One of the best things about Twitter is that it’s very easy to respond to users who have questions or feedback. When a user tags you in their tweet, that “mention” automatically appears in your notifications, allowing you to navigate directly to their tweet to compose a reply. Whether it’s a prospective patient with a question about your practice, a patient with a glowing testimonial (worth a retweet!), or a patient with less-than-stellar feedback, replying to users and ensuring they feel seen and heard is vital. Like Instagram, Twitter also has a DM feature for users who may want to send queries more privately.

But how to gather all those followers who will make amazing tweets about your practice? The best way to build a Twitter following is to follow others. Not only are users more likely to follow you if you follow them, but you can go about your following strategically. If you aren’t already following your patients and local communities, follow them! They’re already showing their support, so hitting that follow button is like extending your appreciation. Additionally, follow groups and organizations that are relevant to your practice. Think big: Once you’ve followed local pharmacies and labs, follow the major healthcare brands from which you regularly purchase supplies.

It takes a lot of hard work to build a Twitter following. Keep in mind, it’s best to either fully commit to Twitter or not have an account at all. If you do decide to quit using Twitter, be sure to go through the steps of fully deleting your account. Abandoned accounts are an eyesore, and your inactive account may confuse potential patients and drive them away.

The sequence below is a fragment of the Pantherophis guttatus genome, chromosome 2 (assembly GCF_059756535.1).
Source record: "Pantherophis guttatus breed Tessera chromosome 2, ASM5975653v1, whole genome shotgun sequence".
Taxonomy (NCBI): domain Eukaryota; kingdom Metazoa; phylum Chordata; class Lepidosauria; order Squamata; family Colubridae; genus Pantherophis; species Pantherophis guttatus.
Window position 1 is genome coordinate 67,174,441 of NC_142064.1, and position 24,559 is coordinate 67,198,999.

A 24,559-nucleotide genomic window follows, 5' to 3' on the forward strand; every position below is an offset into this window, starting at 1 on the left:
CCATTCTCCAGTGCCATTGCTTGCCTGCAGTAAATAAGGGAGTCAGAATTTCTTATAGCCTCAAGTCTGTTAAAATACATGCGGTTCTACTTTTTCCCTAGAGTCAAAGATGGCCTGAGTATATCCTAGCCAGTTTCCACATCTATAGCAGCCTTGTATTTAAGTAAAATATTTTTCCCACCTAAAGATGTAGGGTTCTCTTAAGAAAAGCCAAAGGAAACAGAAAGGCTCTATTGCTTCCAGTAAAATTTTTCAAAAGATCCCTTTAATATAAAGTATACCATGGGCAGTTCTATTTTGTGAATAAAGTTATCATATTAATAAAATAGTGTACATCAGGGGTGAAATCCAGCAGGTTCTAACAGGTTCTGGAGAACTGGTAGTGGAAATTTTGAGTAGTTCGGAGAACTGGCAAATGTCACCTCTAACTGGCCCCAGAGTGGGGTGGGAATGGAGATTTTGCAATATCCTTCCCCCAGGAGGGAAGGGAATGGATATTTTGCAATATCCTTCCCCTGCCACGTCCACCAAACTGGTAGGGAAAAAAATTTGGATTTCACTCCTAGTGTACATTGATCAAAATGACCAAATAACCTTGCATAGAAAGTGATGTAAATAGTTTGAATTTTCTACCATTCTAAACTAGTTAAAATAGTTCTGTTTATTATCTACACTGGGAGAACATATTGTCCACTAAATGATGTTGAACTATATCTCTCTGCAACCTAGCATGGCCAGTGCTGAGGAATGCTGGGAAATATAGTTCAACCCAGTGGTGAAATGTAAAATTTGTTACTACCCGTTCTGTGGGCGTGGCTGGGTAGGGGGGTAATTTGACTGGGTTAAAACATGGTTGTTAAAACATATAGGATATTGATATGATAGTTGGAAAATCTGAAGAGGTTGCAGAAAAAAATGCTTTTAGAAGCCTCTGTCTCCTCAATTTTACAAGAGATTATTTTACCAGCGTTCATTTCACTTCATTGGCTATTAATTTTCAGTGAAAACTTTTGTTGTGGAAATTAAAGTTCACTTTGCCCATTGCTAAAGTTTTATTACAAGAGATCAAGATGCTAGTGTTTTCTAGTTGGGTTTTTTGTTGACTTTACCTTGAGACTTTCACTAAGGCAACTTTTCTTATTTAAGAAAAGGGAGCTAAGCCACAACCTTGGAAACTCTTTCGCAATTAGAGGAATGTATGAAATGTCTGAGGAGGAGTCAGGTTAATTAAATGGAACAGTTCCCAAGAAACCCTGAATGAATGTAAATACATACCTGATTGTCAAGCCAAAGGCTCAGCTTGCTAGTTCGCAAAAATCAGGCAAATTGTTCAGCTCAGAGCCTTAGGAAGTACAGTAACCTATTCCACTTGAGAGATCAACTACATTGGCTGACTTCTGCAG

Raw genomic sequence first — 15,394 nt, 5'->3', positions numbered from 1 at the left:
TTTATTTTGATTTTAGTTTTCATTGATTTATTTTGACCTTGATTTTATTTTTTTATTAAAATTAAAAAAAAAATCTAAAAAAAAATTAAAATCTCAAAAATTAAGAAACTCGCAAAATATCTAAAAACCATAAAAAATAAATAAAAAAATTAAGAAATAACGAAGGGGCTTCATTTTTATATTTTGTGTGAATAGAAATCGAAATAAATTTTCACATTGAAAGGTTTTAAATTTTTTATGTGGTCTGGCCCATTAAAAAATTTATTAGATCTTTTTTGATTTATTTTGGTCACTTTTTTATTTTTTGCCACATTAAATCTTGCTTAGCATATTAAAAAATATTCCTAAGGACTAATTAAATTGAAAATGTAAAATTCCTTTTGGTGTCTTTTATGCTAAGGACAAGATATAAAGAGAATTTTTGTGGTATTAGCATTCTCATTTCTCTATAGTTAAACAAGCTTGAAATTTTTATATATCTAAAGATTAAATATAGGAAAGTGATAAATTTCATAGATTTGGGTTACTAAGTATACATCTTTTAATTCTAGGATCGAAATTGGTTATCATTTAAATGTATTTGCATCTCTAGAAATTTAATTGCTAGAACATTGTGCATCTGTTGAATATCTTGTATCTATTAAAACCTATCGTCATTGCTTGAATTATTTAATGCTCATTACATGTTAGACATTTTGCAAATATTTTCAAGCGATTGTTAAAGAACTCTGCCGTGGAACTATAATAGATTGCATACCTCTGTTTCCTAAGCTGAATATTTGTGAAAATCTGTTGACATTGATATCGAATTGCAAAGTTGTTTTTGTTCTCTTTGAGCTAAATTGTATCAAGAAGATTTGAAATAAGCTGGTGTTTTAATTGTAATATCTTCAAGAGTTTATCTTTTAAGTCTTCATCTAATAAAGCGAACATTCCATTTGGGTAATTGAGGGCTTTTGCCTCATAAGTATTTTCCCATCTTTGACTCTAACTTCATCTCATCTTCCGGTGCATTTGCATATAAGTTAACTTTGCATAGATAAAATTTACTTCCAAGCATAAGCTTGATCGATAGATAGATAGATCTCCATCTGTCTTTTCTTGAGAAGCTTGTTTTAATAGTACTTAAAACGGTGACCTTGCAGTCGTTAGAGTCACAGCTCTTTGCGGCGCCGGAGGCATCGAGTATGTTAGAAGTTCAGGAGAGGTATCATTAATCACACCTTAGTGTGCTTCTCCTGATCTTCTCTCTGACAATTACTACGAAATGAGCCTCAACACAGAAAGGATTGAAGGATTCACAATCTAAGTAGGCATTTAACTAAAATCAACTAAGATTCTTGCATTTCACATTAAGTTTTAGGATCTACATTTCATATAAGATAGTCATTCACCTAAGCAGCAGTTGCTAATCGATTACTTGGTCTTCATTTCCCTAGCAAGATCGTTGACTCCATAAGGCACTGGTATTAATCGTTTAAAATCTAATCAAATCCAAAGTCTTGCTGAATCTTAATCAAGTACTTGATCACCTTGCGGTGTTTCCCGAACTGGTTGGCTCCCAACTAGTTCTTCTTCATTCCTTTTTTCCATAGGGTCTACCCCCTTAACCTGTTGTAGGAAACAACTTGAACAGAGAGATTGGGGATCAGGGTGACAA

So Many Platforms, So Little Time

Now that we’ve explored the primary differences between social media platforms and discussed how physicians can use each one to its maximum potential, let’s make one thing clear: we are not encouraging you to use all the social media platforms available to you. In fact, you shouldn’t!

Differences between social media platforms; a doctor uses a smartphone, and social icons float around the phone

Embarking on Your Medical Practice's Social Media Journey: 6 Guidelines

Briefly, here are six guidelines to follow when embarking on your medical practice’s social media journey, or when reconsidering your marketing strategy:

  1. Pick the right channels. Start with just one or two platforms; consider your audience, your goals, and the differences between social media platforms. If your practice is already traversing the social media realm, select as many as you can realistically handle.
  2. Identify your goals: grow followers, create brand recognition, hire staff, attract more patients.
  3. Be consistent. Commit to your brand and manage it regularly. Remember that your social media platforms often act as a potential patient’s first impression, so make sure it’s a good one.
  4. Set realistic expectations—not just for yourself, but for your patients as well. When are you available to respond to patient messages and comments? How often can you post? Additionally, consider hiring a social media manager or equivalent.
  5. Maintain professionalism. Make it evident you’re an expert in your field, but don’t give medical advice over social media.
  6. Be aware of HIPAA violations. Never share patient information, and always obtain permission before posting before/after photos and other sensitive content.